November 3, 2023
ALEXANDRIA, VA — Goodwin Living has announced that Goodwin Hospice administrator Nana Sarpong was recently appointed to the Board of Directors at Joseph’s House, a nonprofit medical respite facility in Washington, D.C., that provides care and support to unhoused individuals who suffer from HIV/AIDS or terminal cancer.
“I am proud to say that Joseph’s House is led by a diverse board and staff who bring their lived experiences and cultural competency to our vision, strategy and practices,” said Joseph’s House Executive Director Kowshara Thomas in a press release. “Nana’s passion, commitment, and strategic thinking will contribute to the growth and success of the organization. I believe everything happens for a reason, and Joseph’s House is blessed to have him serve on the board.”
Sarpong’s journey with Joseph’s House began when a colleague introduced him to Kowshara Thomas. The relationship continued to build when Sarpong assisted in transferring a Goodwin Hospice patient to the care of Joseph’s House. What started as a joint effort to provide care and services to a client quickly turned into a passion for helping the organization to grow.
“It’s a humbling opportunity, because I believe Joseph’s House is doing a lot of good, serving this underserved population in D.C.,” said Sarpong. “Similar to Goodwin Hospice, Joseph’s House is a nonprofit organization that does needed work. I’m honored to help both organizations in any way that I can.”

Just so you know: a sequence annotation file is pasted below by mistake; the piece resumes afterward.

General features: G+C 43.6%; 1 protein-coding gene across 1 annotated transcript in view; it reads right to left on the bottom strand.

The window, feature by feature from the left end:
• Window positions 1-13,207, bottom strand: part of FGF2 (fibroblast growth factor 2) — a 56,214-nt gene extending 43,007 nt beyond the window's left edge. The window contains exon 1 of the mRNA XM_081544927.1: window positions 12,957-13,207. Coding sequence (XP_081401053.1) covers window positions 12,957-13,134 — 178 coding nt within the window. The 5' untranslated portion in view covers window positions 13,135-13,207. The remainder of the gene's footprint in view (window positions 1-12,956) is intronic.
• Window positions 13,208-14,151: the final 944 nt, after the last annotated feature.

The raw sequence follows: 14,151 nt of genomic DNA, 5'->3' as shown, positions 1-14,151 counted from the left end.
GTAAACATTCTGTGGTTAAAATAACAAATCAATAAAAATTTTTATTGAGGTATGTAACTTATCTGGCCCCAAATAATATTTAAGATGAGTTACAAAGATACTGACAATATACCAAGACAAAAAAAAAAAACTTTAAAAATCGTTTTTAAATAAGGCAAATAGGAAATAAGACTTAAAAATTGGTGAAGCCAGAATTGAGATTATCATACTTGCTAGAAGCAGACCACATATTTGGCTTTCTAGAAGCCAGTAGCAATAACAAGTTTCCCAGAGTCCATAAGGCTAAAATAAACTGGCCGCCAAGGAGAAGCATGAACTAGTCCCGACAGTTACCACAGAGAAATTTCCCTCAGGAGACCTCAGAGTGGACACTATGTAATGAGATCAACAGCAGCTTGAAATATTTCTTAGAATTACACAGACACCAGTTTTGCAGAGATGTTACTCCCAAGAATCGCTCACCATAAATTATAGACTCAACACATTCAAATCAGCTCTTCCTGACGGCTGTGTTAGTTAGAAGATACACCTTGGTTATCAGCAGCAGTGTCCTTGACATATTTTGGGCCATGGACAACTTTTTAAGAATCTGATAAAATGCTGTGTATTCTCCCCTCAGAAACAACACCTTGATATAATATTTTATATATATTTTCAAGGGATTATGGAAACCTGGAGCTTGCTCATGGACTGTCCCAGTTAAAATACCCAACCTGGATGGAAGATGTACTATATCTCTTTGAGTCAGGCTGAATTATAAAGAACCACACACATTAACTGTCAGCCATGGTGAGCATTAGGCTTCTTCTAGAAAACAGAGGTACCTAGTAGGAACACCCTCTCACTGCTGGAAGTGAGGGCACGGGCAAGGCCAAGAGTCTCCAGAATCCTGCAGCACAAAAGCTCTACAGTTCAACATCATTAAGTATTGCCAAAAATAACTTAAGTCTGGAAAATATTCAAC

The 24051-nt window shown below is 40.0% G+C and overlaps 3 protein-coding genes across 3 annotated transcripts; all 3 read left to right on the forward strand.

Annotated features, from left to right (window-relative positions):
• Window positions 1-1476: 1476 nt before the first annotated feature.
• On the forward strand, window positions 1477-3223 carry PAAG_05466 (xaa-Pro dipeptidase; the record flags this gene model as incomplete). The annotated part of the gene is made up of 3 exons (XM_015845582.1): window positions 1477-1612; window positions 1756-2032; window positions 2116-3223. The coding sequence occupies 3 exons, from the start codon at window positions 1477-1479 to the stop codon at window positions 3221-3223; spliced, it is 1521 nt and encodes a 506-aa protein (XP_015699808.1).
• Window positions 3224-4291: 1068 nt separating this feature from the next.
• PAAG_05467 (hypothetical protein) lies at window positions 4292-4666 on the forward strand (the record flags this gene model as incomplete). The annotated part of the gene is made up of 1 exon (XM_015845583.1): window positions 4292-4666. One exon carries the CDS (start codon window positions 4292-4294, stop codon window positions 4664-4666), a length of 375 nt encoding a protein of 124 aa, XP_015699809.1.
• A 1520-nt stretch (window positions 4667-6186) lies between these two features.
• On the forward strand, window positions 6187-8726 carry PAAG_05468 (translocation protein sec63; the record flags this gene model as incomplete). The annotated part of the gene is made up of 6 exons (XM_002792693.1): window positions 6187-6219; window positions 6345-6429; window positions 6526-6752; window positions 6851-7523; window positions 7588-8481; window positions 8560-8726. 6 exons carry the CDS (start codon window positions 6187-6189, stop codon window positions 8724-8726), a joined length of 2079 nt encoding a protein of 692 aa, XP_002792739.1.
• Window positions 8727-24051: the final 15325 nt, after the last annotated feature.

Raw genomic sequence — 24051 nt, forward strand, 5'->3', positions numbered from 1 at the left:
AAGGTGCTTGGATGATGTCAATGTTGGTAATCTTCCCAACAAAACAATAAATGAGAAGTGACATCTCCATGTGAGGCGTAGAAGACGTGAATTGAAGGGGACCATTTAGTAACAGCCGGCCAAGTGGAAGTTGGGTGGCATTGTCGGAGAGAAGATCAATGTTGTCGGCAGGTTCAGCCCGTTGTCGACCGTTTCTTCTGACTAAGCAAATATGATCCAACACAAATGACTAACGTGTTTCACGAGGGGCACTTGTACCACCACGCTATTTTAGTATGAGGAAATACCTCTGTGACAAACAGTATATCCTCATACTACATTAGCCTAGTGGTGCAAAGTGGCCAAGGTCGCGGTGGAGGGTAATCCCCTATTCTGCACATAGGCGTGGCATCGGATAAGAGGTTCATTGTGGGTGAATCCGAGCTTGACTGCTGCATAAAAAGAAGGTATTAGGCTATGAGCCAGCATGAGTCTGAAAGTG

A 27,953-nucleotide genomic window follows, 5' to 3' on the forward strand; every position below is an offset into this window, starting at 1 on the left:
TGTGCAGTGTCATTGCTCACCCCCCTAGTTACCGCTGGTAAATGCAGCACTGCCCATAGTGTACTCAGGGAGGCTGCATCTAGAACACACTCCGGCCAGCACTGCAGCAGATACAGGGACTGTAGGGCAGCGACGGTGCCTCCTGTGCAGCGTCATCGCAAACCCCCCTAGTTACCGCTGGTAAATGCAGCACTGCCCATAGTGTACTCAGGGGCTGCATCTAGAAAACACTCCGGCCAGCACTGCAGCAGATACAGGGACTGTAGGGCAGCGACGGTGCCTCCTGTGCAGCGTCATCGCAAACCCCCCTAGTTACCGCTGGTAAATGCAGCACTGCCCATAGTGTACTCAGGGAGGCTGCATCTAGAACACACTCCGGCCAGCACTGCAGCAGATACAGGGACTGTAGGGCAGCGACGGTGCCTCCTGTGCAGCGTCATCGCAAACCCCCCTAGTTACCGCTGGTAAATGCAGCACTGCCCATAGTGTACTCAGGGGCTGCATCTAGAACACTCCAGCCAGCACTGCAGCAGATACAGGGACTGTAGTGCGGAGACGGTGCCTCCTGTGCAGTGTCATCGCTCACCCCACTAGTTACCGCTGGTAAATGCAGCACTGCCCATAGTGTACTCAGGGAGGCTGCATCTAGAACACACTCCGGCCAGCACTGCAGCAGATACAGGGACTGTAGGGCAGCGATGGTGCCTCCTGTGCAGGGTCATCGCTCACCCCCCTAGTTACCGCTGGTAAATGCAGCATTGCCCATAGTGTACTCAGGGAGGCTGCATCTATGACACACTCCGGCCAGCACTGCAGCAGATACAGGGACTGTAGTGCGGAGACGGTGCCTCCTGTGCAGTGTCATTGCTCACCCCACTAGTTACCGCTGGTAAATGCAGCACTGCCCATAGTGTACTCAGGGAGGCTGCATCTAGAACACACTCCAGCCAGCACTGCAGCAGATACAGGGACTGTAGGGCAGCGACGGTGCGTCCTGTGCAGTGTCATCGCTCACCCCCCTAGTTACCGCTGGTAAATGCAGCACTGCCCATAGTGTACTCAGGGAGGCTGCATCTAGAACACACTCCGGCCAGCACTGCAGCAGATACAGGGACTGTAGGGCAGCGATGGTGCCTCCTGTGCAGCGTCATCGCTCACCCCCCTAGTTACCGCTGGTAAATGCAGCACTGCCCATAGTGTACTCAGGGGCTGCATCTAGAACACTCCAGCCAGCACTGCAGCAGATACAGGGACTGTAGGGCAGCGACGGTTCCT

In his role at Goodwin Hospice, Sarpong is responsible for ensuring quality and compassionate care and compliance with federal and state regulations. He played a crucial role in leading the Goodwin Hospice team in achieving national accreditation from the Community Health Accreditation Partner. This certification is a testament to the fact that Goodwin Hospice provides the best practices and care for those who seek and receive end-of-life compassion and support.
Goodwin Living touches the lives of thousands of people every day through its range of senior living communities, specialized healthcare services, community partnerships, and philanthropic endeavors.
Founded in 1967, the faith-based, not-for-profit organization includes more than 1,100 employees, representing more than 65 countries, who serve nearly 2,500 older adults in northern Virginia, Washington, D.C., and Maryland. Goodwin Living includes three life-plan communities, including two five-star-rated nursing-care centers; an age-in-place program; Goodwin Living At Home; and Medicare-certified services provided by Goodwin Home Health, Goodwin Rehabilitation, and Goodwin Hospice. Goodwin Living serves roughly 16,000 older adults across the U.S. with its StrongerMemory brain health program, available at no cost through the support of the Goodwin Living Foundation. Goodwin Living has been a Washington Post Top Workplace for five consecutive years, and it was named the #1 Top Workplace for 2023.
Since its start in 1990, during the height of the AIDS epidemic, Joseph’s House has provided support to homeless members of the D.C. community dying of AIDS. Over time, their services have expanded to include care for people with all stages of AIDS or terminal cancer.